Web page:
Representative Luis Gutierrez has been the center of a great deal of media attention as the national political debate has shifted to immigration reform. Long a vocal opponent of the government's policies toward immigrants, the congressman from Chicago was arrested this past weekend at a protest demanding changes.
But as he appears in the national news, Gutierrez has also made a spate of local headlines for a different reason: suspicious dealings with city real estate developers.
The latest, and perhaps most damning: the Chicago Tribune reports that the FBI has been asking questions about Gutierrez's ties to real estate developer Calvin Boender. In March of this year, Boender was convicted of five counts of bribery and obstruction of justice.
Gutierrez, a nine-term congressman, has had questionable dealings with Boender dating back to 2004. At that time, the developer loaned Gutierrez $200,000 in a real estate transaction. While some of the paperwork is missing, Gutierrez says he paid Boender back with interest within a few months.
But that deal, coupled with the tens of thousands of dollars donated over the years by Boender to Gutierrez's campaigns, appears to have endeared Boender to the congressman. Later in 2004, as Boender sought city approval for his controversial Galewood Yards development project, Gutierrez made the unusual move of lobbying City Hall strongly on his behalf.
Gutierrez told Daley he understood that a planner, Nancy Kiernan, told the mayor at the summer meeting that Boender was "a bad guy of sorts."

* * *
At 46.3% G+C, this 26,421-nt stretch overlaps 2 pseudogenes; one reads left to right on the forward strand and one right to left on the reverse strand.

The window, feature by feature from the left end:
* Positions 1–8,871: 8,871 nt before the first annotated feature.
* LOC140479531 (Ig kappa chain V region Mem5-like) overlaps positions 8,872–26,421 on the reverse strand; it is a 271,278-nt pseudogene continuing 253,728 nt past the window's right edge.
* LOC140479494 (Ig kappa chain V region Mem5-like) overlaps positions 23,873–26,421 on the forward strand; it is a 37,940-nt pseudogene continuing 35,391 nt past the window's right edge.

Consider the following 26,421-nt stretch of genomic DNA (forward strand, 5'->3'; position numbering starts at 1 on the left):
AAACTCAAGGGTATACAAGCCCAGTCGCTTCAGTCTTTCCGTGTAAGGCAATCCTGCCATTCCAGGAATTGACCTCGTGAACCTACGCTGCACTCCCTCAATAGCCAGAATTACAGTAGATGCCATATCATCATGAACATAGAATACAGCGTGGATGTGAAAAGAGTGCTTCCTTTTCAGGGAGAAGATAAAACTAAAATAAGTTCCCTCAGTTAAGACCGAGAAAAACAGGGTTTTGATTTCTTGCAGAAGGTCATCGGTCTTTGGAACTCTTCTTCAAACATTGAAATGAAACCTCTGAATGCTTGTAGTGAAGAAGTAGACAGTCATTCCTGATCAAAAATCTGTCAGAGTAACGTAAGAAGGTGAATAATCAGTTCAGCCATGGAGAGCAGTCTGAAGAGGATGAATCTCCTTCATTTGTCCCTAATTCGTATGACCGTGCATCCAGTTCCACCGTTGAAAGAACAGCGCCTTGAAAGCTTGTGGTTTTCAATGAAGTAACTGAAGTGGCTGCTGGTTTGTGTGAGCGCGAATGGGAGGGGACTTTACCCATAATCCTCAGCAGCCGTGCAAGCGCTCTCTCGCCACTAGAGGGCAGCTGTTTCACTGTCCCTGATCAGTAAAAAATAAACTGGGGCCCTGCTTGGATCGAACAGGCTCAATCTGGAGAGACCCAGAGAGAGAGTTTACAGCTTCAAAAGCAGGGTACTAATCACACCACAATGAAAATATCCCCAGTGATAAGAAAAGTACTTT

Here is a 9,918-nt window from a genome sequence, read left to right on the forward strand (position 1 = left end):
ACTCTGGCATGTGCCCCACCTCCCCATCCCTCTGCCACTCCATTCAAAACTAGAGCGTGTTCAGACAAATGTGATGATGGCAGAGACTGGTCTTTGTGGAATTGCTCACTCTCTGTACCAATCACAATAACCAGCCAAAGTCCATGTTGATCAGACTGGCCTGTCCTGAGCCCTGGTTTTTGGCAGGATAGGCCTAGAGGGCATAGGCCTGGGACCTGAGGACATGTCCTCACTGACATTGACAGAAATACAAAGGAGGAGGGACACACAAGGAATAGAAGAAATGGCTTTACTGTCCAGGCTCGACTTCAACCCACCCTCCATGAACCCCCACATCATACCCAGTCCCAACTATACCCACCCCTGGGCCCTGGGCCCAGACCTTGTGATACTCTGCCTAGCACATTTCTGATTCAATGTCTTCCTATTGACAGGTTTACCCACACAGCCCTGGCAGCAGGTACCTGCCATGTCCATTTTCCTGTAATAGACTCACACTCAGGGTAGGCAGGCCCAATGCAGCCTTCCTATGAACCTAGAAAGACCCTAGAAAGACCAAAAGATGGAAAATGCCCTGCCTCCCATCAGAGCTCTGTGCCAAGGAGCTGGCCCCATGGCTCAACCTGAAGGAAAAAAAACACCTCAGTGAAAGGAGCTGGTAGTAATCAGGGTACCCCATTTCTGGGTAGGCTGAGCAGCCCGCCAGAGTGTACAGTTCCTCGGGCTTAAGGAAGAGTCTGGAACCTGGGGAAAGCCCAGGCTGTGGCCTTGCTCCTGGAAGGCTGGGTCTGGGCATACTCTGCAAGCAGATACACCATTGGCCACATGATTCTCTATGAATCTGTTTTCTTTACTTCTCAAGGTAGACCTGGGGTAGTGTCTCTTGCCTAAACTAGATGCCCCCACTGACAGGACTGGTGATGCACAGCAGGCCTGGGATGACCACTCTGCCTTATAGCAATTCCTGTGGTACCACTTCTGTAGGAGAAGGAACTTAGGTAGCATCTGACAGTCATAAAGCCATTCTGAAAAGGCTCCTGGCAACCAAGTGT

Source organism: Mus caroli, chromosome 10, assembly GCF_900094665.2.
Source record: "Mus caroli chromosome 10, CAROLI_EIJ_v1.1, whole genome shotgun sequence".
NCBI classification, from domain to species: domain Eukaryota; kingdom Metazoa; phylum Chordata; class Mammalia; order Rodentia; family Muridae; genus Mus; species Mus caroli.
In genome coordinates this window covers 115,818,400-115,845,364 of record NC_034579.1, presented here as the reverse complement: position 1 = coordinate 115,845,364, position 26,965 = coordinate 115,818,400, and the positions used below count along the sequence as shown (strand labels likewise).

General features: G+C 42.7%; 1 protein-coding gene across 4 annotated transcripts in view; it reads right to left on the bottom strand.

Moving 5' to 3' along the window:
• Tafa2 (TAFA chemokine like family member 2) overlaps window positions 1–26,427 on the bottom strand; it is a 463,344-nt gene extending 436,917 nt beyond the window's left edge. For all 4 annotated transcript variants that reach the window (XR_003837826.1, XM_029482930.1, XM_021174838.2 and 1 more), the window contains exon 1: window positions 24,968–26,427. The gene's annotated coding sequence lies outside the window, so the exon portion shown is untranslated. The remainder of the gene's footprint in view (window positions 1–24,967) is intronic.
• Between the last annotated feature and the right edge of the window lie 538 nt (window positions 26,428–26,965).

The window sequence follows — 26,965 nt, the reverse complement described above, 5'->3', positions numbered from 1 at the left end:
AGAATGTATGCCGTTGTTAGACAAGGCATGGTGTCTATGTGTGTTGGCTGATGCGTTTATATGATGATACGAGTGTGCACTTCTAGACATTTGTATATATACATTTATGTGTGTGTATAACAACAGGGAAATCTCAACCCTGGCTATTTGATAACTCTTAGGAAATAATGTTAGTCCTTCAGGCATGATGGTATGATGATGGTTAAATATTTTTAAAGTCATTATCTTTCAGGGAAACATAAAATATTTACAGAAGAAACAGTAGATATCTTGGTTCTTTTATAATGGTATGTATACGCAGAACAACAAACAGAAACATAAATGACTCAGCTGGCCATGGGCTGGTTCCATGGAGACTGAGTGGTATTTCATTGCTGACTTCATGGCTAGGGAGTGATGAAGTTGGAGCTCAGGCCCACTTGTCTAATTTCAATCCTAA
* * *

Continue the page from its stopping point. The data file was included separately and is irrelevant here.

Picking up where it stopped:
"I absolutely refute this characterization," Gutierrez wrote. "Mr. Boender also has been responsible for development in Bucktown and (elsewhere) during the past 25 years, and I take issue with the Planning Department official's alleged negative comments."
Gutierrez asked the mayor for "any support that you can give" Boender.
The congressman's letter created a stir in Daley's planning department.
Danita Childers, a former top planning official who testified at Boender's trial, called the congressman's involvement in a local zoning matter "highly unusual" and said she was shocked at the tone of the letter.
The FBI ultimately prosecuted Boender for arranging $40,000 in free improvements to the home of Ald. Ike Carothers in exchange for the alderman's support on the project. Both he and Carothers have been convicted.
According to the Tribune, Childers' testimony about Gutierrez's involvement in Galewood Yards, as well as information about the $200,000 loan, piqued the FBI's interest.
The Bureau "has interviewed City Hall employees and Chicago aldermen" about Gutierrez's involvement in the case, the Tribune reports.
And while most of the questioning happened in 2008, as the FBI was preparing its case against Boender and Carothers, some inquiries took place as recently as February of this year.
On Monday, the Chicago Sun-Times reported onGutierrez's daughter's purchase of an affordable housing unit in 2008 that showed she received preferential treatment. Gutierrez denies any wrongdoing.